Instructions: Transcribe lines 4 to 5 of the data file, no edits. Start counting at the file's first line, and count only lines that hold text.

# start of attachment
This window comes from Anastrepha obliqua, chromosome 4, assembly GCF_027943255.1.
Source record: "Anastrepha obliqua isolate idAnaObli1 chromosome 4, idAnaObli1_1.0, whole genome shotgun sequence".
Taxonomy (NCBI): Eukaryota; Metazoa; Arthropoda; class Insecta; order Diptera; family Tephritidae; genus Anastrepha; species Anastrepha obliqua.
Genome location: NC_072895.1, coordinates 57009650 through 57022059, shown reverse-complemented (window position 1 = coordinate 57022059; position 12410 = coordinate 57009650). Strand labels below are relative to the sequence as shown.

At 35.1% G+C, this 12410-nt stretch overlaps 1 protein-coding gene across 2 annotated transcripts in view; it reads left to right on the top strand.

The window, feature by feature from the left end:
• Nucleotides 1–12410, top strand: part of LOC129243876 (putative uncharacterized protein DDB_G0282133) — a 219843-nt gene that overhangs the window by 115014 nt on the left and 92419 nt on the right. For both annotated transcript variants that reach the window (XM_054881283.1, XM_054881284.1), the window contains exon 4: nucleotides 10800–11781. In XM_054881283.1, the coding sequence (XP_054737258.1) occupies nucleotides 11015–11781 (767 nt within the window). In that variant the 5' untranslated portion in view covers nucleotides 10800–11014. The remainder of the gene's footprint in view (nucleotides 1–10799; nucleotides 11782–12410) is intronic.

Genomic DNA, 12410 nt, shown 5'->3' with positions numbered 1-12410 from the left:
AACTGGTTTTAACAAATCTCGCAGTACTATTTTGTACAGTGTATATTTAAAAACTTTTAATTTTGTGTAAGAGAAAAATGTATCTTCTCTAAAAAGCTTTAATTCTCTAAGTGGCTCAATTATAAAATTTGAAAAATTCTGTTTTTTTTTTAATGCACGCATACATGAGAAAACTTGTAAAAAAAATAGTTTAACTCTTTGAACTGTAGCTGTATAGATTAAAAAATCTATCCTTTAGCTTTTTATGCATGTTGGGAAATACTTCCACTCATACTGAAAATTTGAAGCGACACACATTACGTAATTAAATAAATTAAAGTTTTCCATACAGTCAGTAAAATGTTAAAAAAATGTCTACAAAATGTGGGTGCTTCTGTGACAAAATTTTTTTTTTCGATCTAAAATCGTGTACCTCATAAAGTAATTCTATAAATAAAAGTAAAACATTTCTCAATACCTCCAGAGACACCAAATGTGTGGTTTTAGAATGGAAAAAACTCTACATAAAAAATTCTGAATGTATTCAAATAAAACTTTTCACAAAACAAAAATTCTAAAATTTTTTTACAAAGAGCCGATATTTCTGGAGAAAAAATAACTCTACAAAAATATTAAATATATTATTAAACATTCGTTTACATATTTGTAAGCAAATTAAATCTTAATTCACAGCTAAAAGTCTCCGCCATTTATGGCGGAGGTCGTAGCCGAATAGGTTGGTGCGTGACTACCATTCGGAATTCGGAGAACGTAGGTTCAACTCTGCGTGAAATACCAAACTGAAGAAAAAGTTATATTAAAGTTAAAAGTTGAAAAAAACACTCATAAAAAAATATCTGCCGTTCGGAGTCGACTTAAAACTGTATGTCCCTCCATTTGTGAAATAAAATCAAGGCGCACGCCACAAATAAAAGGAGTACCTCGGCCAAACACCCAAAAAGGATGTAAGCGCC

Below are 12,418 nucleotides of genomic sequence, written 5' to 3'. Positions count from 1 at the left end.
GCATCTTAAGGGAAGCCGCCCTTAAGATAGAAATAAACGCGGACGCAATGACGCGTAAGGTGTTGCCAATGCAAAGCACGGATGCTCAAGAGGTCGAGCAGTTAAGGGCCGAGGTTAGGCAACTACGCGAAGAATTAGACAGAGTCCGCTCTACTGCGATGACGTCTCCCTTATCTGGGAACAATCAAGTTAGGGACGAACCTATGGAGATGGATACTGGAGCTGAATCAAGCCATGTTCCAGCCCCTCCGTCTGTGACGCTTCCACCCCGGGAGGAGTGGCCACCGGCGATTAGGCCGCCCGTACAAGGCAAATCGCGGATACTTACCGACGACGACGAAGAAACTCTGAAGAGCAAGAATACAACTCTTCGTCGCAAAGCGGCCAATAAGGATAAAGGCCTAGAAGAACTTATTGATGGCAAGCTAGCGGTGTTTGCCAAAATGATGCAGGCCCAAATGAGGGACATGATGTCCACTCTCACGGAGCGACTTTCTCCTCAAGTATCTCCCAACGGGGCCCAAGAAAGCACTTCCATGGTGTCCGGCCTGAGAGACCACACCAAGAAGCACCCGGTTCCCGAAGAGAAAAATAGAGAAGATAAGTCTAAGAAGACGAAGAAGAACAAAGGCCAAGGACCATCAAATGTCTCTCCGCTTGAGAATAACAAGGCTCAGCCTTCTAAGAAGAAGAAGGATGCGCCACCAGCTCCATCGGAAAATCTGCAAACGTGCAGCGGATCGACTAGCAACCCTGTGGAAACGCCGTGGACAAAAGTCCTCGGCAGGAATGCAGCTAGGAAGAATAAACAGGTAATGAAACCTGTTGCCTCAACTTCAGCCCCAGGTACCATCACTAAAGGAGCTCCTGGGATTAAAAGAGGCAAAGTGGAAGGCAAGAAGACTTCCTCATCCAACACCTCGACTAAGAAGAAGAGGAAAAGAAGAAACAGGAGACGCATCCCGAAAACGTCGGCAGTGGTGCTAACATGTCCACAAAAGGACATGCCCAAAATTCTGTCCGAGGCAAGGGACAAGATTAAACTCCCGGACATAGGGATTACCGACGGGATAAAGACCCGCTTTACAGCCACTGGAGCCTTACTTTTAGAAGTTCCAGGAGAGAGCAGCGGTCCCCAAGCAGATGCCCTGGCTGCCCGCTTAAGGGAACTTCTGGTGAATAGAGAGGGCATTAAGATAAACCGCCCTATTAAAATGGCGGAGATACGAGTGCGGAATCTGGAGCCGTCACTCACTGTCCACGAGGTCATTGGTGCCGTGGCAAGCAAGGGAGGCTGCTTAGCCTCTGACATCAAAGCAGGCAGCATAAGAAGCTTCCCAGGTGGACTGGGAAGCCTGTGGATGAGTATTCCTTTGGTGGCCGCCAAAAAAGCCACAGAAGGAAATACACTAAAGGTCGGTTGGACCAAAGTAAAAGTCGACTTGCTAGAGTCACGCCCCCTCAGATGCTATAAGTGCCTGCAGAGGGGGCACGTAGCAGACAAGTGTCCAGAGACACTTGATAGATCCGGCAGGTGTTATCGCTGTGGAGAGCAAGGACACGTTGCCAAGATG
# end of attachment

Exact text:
Genome location: NC_072895.1, coordinates 57009650 through 57022059, shown reverse-complemented (window position 1 = coordinate 57022059; position 12410 = coordinate 57009650). Strand labels below are relative to the sequence as shown.

At 35.1% G+C, this 12410-nt stretch overlaps 1 protein-coding gene across 2 annotated transcripts in view; it reads left to right on the top strand.